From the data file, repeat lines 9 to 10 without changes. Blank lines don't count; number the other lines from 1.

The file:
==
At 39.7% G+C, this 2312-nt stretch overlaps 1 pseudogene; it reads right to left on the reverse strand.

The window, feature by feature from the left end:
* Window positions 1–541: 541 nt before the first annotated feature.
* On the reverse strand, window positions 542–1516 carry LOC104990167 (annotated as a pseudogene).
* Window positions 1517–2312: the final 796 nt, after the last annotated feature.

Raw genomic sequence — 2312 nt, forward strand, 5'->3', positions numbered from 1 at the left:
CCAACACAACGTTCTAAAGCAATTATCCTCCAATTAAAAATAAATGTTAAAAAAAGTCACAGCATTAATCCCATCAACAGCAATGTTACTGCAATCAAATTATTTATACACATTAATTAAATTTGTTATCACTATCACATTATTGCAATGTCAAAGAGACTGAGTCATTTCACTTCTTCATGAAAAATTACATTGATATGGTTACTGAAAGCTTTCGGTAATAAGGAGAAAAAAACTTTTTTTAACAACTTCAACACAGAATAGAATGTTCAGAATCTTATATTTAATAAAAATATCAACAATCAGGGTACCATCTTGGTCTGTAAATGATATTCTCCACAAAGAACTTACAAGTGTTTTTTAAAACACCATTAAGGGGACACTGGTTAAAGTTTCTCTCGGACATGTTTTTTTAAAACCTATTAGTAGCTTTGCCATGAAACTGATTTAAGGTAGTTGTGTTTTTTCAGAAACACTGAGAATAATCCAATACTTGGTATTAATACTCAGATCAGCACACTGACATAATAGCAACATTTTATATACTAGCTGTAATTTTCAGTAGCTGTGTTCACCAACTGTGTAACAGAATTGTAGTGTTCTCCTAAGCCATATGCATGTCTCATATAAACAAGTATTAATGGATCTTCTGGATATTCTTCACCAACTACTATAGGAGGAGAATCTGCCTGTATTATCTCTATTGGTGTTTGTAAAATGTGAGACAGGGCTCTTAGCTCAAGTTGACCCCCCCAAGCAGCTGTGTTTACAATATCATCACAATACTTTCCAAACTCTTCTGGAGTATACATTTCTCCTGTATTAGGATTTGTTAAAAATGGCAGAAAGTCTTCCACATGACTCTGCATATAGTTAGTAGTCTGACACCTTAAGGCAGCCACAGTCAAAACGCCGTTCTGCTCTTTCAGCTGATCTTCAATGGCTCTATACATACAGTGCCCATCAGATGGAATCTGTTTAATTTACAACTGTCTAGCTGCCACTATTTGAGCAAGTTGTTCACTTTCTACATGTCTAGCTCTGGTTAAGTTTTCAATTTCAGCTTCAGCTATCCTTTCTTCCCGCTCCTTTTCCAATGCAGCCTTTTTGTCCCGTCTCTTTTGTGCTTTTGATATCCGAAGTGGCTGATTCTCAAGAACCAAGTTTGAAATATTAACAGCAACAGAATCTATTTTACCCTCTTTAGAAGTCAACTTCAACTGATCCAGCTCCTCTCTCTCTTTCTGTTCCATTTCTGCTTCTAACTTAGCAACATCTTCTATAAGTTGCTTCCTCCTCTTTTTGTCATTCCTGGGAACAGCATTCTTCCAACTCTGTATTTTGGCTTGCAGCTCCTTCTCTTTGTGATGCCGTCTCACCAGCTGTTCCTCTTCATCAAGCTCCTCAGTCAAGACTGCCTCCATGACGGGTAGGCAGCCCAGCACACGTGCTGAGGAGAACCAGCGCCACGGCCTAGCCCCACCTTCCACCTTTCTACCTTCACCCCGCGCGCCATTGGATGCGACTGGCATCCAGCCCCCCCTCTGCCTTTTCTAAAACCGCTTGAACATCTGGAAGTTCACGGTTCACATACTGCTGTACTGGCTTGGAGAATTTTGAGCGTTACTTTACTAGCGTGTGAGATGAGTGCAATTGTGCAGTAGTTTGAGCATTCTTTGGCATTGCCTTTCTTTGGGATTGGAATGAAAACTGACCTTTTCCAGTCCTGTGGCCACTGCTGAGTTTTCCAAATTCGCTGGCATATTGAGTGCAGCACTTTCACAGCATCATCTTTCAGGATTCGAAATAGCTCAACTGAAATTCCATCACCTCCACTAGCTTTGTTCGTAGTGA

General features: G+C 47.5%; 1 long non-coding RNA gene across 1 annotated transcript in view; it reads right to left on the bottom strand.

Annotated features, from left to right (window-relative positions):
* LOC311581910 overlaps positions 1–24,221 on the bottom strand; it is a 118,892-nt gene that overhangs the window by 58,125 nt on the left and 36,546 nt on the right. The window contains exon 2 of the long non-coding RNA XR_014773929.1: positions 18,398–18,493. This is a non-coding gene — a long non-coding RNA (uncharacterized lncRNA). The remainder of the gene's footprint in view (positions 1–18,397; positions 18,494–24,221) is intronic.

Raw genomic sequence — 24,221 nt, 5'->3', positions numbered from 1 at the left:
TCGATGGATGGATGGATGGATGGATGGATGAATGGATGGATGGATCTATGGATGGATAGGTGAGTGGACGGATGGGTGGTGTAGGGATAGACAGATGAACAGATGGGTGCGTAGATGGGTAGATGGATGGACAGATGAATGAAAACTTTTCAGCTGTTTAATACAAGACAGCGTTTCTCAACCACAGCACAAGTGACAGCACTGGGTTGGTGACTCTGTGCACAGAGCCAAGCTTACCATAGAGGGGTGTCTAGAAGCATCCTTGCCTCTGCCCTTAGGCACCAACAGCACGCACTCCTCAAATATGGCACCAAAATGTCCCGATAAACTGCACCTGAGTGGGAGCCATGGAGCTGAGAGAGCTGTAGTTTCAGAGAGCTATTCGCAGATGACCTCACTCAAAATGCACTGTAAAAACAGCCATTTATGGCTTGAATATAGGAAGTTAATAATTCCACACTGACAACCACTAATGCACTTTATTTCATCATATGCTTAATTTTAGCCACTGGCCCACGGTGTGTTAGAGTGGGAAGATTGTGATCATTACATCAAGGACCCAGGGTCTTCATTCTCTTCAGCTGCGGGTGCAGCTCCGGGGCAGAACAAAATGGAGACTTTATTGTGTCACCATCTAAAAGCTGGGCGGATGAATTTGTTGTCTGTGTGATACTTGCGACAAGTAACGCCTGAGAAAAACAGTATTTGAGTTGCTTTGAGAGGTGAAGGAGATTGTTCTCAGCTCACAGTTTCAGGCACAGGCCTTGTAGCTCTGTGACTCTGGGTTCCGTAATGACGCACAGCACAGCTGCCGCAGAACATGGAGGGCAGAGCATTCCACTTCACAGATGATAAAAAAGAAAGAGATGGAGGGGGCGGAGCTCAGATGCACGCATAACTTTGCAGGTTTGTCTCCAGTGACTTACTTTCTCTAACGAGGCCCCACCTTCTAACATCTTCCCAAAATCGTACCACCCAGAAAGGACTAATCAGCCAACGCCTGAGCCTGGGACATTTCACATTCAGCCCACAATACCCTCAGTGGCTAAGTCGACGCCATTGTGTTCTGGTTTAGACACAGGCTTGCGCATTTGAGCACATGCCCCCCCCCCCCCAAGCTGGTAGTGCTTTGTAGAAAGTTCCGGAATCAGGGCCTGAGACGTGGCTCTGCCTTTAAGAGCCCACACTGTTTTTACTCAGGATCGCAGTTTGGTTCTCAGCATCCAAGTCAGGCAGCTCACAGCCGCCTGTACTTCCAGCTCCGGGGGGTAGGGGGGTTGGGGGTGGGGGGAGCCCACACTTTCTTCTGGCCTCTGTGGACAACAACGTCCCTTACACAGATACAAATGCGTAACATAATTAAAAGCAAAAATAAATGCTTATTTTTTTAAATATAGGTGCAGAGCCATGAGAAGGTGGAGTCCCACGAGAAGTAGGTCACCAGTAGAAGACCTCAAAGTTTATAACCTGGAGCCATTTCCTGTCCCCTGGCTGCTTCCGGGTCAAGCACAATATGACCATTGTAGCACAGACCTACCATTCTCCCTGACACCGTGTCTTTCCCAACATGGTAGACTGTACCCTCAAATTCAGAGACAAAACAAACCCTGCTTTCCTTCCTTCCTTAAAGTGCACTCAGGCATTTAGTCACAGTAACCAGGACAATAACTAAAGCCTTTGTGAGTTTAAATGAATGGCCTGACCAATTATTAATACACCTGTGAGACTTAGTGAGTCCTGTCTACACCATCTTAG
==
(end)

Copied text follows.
Annotated features, from left to right (window-relative positions):
* LOC311581910 overlaps positions 1–24,221 on the bottom strand; it is a 118,892-nt gene that overhangs the window by 58,125 nt on the left and 36,546 nt on the right. The window contains exon 2 of the long non-coding RNA XR_014773929.1: positions 18,398–18,493. This is a non-coding gene — a long non-coding RNA (uncharacterized lncRNA). The remainder of the gene's footprint in view (positions 1–18,397; positions 18,494–24,221) is intronic.